A failure of any part of a crane can have a number of negative consequences for your company. A breakdown will inevitably lead to downtime and delayed operations, which is extremely frustrating and can be damaging to your company’s reputation and productivity.

Luckily, you can avoid these repercussions through regular crane maintenance that will ultimately improve the overall condition of your crane, as well as reducing the downtime that results from a breakdown. This will improve productivity amongst workers who don’t have to deal with faulty equipment.


How does a crane become defective?

A crane can become defective or break down for a number of reasons. While misuse, abuse and other issues can contribute to the overall failure of a crane, a common reason for it becoming damaged over time is often due to issues that can’t be avoided, such as environmental conditions.

Environmental Conditions

Different environments can affect the life of a crane and, because of this, cranes that operate in certain environments should be checked more often. Some of the conditions that can affect how a crane operates are:

Weather conditions for outdoor cranes

Over time, the effect that weather can have on a crane can be detrimental to its total life service. Cold and damp weather in particular can cause serious corrosion.

Conditions for indoor cranes

Extremely hot temperatures can affect cranes in a number of ways. Constant humidity can cause parts of a crane to corrode or become damp, which can affect electrical components and brakes. In hot and dry environments, dust can get into the crane’s electrical and electronic components and cause them to malfunction. 

Extreme chemical environments can also have substantial consequences on a crane due to the corrosive gases and fumes that arise from the chemical process, such as those found in galvanizing plants. 

It isn’t possible to completely avoid environmental conditions that can damage a crane, however, it is possible to help a crane withstand them through regular maintenance to ensure it’s operating as safely and efficiently as possible.


Crane Inspections (Thorough Examination)

The Lifting Operations and Lifting Equipment Regulations 1998 (LOLER) require companies have a thorough examination carried out on their cranes to ensure they are safe to use. These inspections should happen at regular intervals, including:

  • Before the crane is used for the first time
  • At regular intervals thereafter, not exceeding 12 months
  • Following exceptional circumstances, such as significant modification damage or failure.

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Crane Maintenance (PUWER)

The Provision and Use of Work Equipment Regulations 1998 (PUWER), regulation 5, requires every employer to ensure that work equipment, including cranes is maintained and kept in good working order.

The frequency of maintenance is based on a number of factors:

  1. Frequency of use or duty cycles
  2. Operational environments
  3. Variety of operations – whether the crane is lifting to its maximum capacity all the time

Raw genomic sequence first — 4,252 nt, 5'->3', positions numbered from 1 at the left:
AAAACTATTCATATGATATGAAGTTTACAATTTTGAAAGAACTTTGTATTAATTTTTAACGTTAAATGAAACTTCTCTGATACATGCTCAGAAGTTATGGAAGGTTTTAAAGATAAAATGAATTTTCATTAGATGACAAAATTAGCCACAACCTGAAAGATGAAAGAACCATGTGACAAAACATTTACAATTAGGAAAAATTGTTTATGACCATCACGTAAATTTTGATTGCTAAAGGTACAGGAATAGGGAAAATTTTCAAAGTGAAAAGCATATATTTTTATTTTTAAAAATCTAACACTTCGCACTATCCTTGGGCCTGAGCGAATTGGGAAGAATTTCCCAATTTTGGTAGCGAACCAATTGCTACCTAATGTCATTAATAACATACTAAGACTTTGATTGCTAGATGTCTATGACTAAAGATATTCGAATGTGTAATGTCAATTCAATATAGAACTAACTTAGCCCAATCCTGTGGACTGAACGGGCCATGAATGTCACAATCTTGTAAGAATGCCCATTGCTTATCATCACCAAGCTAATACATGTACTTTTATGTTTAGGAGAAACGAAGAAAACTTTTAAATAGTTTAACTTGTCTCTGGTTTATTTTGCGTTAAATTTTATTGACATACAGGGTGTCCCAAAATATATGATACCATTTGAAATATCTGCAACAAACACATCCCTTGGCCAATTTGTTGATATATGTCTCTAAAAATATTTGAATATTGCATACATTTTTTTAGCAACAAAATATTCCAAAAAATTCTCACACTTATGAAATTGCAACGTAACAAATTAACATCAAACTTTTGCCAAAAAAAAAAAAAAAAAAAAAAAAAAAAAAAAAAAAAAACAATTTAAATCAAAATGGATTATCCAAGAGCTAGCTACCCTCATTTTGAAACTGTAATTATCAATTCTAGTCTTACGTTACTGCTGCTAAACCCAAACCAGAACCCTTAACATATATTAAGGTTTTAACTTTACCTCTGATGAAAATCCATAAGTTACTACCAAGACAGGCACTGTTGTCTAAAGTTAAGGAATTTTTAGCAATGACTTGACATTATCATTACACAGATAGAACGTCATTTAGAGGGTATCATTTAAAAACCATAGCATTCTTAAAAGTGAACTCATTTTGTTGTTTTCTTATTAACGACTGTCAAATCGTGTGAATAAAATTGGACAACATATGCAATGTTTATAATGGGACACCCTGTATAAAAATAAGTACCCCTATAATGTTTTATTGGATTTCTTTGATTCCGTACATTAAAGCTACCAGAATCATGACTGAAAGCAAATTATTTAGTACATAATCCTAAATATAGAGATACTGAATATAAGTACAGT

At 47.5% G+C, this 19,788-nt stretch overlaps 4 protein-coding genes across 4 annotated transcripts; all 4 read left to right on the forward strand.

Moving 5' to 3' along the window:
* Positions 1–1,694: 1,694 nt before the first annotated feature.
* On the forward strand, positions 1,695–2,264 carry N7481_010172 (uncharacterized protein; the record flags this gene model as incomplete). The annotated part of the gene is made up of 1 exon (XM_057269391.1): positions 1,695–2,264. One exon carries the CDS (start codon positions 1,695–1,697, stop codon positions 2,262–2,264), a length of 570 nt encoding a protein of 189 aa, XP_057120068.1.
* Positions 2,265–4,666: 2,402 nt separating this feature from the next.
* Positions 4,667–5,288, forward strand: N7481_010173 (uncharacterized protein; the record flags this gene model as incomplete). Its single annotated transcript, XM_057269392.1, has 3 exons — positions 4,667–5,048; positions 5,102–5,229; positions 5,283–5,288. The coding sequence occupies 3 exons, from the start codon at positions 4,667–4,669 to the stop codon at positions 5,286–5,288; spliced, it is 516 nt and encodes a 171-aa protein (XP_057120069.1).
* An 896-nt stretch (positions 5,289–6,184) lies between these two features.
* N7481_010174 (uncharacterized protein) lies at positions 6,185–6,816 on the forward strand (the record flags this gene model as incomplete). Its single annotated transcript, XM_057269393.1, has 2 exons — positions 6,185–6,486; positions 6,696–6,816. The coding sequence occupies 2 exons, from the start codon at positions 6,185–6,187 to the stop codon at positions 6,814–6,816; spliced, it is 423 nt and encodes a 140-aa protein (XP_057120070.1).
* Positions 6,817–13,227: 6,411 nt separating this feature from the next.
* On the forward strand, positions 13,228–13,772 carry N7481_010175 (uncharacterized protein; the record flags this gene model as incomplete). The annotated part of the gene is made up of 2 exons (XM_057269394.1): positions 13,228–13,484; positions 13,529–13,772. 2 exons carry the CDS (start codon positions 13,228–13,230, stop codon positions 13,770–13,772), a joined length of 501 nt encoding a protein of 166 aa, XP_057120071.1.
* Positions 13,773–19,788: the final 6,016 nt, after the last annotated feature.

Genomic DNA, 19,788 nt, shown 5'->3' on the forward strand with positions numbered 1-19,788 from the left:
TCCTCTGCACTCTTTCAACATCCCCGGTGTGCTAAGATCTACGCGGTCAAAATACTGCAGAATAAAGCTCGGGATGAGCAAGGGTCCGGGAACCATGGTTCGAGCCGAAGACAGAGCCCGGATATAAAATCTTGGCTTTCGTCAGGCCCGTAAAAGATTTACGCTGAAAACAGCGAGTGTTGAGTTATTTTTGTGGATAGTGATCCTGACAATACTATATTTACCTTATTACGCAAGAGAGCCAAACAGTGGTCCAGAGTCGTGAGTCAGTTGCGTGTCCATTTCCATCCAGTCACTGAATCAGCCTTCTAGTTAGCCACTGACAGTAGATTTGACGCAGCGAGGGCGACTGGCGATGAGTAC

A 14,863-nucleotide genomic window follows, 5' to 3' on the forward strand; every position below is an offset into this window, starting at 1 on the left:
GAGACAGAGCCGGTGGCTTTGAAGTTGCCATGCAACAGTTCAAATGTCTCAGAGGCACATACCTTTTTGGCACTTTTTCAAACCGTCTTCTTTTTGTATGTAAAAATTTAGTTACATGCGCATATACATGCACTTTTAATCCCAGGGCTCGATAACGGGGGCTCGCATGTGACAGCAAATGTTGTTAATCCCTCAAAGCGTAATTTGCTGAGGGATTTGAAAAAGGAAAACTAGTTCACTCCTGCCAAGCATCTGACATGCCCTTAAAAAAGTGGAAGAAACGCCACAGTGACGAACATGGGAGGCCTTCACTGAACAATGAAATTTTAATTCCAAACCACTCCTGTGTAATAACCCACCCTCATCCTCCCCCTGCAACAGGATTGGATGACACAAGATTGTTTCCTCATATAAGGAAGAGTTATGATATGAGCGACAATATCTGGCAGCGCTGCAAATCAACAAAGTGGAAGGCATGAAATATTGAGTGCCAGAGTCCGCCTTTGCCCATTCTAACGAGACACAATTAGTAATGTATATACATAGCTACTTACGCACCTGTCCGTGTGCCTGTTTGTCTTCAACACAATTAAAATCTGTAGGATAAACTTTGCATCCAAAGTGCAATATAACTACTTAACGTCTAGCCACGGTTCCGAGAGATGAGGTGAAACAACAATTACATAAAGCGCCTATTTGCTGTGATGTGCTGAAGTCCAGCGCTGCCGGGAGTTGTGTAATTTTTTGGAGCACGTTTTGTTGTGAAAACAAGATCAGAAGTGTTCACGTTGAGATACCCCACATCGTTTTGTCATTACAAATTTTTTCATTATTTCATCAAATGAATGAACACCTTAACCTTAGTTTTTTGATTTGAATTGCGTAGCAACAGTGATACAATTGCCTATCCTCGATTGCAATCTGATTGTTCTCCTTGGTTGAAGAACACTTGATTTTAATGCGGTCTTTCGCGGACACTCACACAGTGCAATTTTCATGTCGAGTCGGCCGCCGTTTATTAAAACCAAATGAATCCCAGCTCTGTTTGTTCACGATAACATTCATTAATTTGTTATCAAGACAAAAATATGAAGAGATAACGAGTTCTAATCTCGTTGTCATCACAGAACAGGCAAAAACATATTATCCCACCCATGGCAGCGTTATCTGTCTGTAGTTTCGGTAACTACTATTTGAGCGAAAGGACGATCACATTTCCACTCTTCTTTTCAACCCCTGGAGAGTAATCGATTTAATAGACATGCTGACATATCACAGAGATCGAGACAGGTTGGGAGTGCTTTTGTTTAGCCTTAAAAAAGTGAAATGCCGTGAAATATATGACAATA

4. Risk to health from any malfunction or failure.

All Original Equipment Manufacturers and The Health & Safety Executive stress the importance of performing routine checks on cranes, either at the start of each day or the start of each shift.

Regular usage can cause wear to key crane components over time. For example, hoist ropes and crane wheels. This degradation, if not properly monitored, can lead to the crane’s unreliability, or even failure, which can be damaging for the welfare of the operators, productivity and possibly higher repair costs. 

To help carry out these checks, you should use a Daily Inspection Checklist. This will help you identify any issues with a crane and provide written proof that the checks have been carried out. 

These are just some examples of what you should be checking:

  • Electrical cables: Do they appear loose or damaged?
  • Hoist rope: Does it appear kinked or twisted, or can you see any broken strands?
  • Controls and safety devices: Are these fully operational and working in the right directions, or are any of them damaged?
  • By identifying any of these issues and evidencing them through a written record, you can help to ensure that your crane is safe to use and that it is being maintained in line with the regulations. This will also keep a potential breakdown at bay, as well as reduce the overall cost to your company due to the downtime caused by an out-of-service crane.

Having your cranes professionally maintained, ensures that the risk of equipment failing is significantly reduced. By doing this, you decrease the need for urgent repairs because all issues are recorded, then monitored or rectified. Therefore, the potential of a breakdown is ultimately minimised, as is downtime.

To help you choose the best provider for your crane maintenance services, we’ve put together a short guide: How to select a crane service provider.

In this guide, we have outlined all the questions you need to ask and everything you need to look out for from your inspection provider, from what accreditations they have to how they perform inspections.

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